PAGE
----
A planned vote by MPs on whether to relax the current fox hunting ban has been postponed following confirmation the SNP will vote against the changes.
MPs were planning on staging a free vote in the House of Commons on whether to change the current laws in England and Wales, including allowing more than two dogs to be used to "flush out" a fox before it can be shot.
The proposed reforms looked unlikely to win a majority in the Commons as the 56 SNP ministers looked set to vote against them, even though it will not affect Scotland.
After the SNP confirmed it will be voting against the proposal to relax the laws in order to remind an "arrogant UK government of just how slender their majority is", the vote has now been cancelled until a later date.
It is believed it may be rearranged until after a plan for "English votes for English laws" comes into place.
10 Downing Street had previously indicated that David Cameron intended to vote in favour of the changes.
In response, SNP leader, Nicola Sturgeon, told the BBC the decision to axe the vote shows Cameron "can't carry his own parliamentary group".
She added she had received huge amount of support from the public over the SNP's plan to abstain from not voting on decisions that only affect England and Wales in order to oppose the changes.
"I can't think of another issue where I've had more communication and it's unprecedented for so much of that to come from England," she said.
Opposition to fox hunting
Prior to the confirmation the vote had been postponed, Angus Robertson, SNP leader in the Commons, said: "We totally oppose fox hunting, and when there are moves in the Scottish Parliament to review whether the existing Scottish ban is strong enough, it is in the Scottish interest to maintain the existing ban in England and Wales for Holyrood to consider."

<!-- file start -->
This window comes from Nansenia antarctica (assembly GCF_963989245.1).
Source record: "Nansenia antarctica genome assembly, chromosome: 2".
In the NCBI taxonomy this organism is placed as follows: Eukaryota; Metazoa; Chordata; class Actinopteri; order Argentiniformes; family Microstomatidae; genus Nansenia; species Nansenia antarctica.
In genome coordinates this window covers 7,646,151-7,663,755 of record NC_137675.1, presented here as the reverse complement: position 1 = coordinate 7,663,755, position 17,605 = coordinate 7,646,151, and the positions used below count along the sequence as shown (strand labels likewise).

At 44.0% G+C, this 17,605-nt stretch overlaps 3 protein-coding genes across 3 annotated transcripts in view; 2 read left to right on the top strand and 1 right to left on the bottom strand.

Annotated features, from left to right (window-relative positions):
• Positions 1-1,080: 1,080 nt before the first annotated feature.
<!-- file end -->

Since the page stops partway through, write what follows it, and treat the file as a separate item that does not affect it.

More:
Keith Taylor, Green MEP for South East England, said the government's postponement of the vote over fears they will lose the vote is a "cynical manipulation of our democracy".
He added: "Fox hunting is needless and causes tremendous suffering. We must continue to protect our British wildlife by ensuring this barbaric practice remains illegal.
"I am strongly opposed to hunting and this amendment would be a disaster for our beautiful foxes, stags and hares. The Hunting Act should be strengthened, not weakened."
In Scotland, farmers and landowners can use an unlimited amount of dogs to "flush out" foxes. The Tories had hoped to bring the currents laws Hunting Act in England and Wales in line with Scottish legislation.
The current Hunting Act was introduced by Tony Blair's Labour government in 2005.